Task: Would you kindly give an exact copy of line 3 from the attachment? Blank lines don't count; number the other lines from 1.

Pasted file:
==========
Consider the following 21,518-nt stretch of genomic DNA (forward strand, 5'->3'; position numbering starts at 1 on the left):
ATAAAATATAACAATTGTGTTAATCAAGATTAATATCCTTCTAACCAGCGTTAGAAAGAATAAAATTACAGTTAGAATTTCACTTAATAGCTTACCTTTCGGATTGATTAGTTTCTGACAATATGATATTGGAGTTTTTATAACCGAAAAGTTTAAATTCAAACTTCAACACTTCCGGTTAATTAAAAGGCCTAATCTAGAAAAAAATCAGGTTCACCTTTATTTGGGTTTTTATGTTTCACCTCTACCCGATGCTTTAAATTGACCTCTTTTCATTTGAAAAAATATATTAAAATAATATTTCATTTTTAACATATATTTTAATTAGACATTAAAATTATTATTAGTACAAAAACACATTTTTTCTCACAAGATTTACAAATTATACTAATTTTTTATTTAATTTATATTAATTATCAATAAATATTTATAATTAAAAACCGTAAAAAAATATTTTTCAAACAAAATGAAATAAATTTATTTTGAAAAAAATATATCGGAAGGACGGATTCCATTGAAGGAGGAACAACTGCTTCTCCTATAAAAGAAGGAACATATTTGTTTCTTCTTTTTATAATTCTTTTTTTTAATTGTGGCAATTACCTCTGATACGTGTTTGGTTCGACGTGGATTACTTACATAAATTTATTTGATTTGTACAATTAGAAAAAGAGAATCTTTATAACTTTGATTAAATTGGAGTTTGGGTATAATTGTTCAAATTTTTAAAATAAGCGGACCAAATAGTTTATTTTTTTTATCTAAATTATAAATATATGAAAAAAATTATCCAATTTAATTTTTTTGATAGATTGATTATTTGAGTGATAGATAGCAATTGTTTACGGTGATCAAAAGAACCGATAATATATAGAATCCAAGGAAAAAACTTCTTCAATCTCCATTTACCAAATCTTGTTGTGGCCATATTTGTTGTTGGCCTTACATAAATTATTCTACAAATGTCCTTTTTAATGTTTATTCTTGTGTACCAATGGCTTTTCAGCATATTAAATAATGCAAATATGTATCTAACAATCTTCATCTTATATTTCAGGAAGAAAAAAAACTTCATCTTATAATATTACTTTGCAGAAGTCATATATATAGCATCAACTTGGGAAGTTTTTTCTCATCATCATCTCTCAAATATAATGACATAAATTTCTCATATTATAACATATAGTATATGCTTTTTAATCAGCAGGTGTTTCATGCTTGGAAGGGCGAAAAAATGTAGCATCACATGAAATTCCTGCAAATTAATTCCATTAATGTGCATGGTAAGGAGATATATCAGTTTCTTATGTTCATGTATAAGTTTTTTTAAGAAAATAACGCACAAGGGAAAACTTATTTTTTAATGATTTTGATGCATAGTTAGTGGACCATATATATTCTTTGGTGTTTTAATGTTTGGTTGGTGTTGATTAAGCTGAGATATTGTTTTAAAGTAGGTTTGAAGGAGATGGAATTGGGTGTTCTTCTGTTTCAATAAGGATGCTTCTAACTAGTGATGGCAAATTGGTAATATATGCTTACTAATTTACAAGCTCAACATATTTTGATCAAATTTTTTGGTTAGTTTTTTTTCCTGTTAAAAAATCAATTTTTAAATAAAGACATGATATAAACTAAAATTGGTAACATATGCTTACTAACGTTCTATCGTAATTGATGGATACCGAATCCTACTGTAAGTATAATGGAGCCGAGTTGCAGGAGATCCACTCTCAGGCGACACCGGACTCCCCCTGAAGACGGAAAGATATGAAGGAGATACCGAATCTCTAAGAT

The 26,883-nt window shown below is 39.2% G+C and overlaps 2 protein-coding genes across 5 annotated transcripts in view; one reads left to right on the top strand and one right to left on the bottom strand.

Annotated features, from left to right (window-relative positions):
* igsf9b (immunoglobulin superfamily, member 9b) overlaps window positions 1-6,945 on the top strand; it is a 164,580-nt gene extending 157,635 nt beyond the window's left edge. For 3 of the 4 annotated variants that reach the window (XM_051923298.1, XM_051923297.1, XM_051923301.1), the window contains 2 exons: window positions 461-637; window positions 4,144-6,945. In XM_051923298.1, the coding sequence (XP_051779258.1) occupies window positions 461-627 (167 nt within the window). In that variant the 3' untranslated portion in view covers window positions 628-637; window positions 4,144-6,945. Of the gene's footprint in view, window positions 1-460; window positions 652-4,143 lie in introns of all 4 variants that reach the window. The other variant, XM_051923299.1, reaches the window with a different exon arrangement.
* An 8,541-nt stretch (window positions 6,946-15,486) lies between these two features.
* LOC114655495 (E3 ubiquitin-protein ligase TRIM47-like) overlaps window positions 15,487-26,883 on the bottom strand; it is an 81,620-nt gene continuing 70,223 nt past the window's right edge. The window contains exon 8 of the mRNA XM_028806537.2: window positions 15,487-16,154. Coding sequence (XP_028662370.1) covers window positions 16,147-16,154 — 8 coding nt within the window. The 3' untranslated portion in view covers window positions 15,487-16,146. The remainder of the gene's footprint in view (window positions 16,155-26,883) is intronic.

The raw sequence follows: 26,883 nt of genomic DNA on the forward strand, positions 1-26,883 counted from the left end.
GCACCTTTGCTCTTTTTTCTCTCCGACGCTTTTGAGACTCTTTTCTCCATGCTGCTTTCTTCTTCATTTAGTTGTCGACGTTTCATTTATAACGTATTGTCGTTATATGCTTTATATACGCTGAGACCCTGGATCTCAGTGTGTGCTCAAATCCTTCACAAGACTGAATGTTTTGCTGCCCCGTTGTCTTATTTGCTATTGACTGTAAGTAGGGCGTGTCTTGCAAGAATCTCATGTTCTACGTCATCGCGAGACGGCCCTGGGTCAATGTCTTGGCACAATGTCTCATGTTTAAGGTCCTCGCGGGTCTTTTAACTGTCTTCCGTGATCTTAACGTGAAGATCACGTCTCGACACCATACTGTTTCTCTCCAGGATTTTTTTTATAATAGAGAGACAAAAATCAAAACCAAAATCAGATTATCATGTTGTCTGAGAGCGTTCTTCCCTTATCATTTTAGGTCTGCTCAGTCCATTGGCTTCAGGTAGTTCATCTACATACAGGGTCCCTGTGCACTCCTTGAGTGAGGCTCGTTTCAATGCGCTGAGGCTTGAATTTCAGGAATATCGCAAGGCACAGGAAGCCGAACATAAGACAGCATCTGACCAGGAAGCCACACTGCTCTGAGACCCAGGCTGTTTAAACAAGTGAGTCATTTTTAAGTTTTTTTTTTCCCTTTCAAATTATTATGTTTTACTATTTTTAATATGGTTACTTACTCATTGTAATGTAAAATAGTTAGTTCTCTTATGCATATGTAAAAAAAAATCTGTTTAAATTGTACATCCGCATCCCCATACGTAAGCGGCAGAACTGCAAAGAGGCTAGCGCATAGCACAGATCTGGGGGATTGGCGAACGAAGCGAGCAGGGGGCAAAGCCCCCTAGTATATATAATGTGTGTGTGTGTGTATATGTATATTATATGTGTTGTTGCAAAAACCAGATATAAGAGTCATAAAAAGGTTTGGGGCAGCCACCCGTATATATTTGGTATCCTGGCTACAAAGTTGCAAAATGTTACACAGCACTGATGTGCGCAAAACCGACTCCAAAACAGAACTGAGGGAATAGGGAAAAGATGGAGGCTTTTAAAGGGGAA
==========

The 26,883-nt window shown below is 39.2% G+C and overlaps 2 protein-coding genes across 5 annotated transcripts in view; one reads left to right on the top strand and one right to left on the bottom strand.